Alexis de Tocqueville came from an ancient Norman noble family. Through his mother he was related to Chrétien Guillaume de Lamoignon de Malesherbes, once minister under Louis XVI, whom he defended as his attorney when the king was tried and condemned to death. Malesherbes was also guillotined, a fate barely avoided by Tocqueville's parents. Alexis was trained and served briefly as a magistrate. In 1831 he went to the United States, ostensibly on a mission to write an official report on American prisons, but his real purpose was to study democracy firsthand. The first part of De la démocratic en Amérique appeared in 1835; the second, in 1840. The volume's success enabled him to begin his political career as a member of the Chamber of Deputies, where he served as head of the commission reporting on Algeria, recently conquered by France. Although he rejected the racial theories of Joseph Arthur Gobineau, his positions on the French treatment of Algerians differed from his criticism in De la démocratic en Amérique of how native Americans were dealt with by the United States. But Tocqueville championed both the abolition of slavery in the French colonies and reform of the French prison system.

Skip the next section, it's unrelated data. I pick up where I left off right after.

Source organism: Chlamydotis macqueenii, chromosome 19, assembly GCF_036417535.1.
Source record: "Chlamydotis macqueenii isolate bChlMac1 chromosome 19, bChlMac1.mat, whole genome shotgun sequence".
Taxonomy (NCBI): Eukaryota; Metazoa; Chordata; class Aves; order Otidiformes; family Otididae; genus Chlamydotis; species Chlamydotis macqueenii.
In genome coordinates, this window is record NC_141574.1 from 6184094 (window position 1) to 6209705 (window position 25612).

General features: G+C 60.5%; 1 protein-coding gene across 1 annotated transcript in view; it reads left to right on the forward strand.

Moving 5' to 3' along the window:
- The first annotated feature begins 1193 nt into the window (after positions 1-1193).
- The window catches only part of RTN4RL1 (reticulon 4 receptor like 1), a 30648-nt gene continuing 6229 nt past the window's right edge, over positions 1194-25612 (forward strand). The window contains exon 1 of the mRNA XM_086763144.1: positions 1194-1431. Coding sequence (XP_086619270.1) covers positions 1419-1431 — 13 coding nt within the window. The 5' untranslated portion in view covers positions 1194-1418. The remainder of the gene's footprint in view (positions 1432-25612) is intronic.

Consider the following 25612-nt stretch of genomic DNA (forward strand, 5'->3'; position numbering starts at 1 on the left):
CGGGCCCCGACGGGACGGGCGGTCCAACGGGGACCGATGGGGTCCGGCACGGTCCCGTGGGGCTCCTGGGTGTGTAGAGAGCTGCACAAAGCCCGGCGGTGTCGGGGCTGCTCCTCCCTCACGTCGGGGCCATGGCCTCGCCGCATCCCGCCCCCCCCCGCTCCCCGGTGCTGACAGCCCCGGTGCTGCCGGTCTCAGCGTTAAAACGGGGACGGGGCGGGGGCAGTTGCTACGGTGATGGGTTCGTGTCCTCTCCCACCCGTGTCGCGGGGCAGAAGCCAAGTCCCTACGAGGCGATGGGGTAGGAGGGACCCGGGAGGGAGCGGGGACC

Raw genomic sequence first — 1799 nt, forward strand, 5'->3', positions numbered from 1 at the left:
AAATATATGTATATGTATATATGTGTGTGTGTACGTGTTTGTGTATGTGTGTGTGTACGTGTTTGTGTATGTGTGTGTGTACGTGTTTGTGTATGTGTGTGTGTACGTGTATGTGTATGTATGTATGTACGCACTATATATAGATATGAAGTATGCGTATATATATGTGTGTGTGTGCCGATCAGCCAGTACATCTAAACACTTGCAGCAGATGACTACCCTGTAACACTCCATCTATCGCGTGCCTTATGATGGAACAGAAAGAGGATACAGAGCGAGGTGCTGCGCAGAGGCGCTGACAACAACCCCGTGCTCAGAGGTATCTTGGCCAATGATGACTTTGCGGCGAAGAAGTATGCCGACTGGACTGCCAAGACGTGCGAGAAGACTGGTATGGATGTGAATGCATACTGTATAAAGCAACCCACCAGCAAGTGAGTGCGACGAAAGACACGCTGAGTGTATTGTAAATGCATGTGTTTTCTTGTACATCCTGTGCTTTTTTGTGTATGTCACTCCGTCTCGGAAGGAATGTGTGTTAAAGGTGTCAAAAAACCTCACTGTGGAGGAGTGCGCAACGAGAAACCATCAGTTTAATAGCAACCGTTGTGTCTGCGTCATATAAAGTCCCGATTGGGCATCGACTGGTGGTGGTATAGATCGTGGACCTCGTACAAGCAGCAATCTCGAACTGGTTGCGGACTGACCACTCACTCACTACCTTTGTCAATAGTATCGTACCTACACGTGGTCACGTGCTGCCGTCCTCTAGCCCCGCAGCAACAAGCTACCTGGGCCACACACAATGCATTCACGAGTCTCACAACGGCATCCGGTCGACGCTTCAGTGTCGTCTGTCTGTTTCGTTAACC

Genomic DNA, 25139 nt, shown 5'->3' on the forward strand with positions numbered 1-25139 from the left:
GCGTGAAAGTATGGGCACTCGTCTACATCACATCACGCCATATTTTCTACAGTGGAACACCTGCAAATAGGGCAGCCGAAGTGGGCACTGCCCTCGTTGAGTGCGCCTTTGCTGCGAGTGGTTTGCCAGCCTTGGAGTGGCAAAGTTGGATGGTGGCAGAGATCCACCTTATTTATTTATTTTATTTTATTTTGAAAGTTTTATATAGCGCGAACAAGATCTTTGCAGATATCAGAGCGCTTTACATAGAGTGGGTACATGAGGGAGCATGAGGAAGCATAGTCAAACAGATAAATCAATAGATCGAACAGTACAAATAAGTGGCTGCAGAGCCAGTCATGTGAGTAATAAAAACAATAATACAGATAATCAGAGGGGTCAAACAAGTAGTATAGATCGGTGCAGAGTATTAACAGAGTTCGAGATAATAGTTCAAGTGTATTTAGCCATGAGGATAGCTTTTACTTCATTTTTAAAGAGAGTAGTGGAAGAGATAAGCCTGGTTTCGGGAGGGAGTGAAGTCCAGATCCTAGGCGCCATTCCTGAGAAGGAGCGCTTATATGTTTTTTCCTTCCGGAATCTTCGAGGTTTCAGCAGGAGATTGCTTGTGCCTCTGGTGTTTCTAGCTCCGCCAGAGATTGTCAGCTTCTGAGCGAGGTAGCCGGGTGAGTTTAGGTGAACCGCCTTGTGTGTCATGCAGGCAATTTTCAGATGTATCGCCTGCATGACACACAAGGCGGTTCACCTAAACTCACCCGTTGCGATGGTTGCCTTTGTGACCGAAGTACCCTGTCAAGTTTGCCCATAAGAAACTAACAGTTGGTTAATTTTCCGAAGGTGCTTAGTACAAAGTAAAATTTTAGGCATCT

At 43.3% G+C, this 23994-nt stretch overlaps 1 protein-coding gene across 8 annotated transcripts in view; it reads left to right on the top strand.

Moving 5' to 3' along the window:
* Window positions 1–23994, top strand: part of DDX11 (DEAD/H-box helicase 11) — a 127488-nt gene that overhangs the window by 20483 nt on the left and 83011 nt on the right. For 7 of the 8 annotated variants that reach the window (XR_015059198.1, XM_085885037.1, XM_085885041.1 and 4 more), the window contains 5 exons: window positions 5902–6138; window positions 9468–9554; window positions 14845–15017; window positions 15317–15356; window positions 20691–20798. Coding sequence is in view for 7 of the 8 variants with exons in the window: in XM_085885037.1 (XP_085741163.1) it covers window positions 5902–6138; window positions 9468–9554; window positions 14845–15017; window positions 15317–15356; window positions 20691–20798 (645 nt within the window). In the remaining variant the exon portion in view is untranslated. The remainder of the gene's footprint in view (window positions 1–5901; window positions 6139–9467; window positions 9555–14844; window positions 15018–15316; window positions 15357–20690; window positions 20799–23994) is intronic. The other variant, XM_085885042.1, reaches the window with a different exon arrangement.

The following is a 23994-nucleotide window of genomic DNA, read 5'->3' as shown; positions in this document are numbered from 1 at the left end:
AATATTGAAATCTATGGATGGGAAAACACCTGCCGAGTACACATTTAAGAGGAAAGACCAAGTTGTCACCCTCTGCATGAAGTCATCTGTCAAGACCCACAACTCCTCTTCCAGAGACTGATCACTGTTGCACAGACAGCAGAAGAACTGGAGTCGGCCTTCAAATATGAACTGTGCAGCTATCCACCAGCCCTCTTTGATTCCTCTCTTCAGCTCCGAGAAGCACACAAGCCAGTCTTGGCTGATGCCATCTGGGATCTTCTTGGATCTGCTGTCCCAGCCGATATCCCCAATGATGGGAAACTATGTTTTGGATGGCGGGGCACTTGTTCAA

After the 1848 revolution Louis-Napoléon was elected the first president of the Second Republic. Although Tocqueville served briefly as his foreign minister, following the coup d'état and plebiscite that made Louis-Napoléon emperor, he withdrew from political life and wrote two important works on the level of the Démocratic, his Souvenirs and L'Ancien Régime et la Révolution, the one completed volume of the three he intended on the origins of the French Revolution, the Revolution itself, and the seizure of power by Napoleon Bonaparte and his establishment of a martial empire. His search for the origin and nature of Bonapartist plebiscitary dictatorship in democracy, revolution, and war was among the most powerful sources of his later work.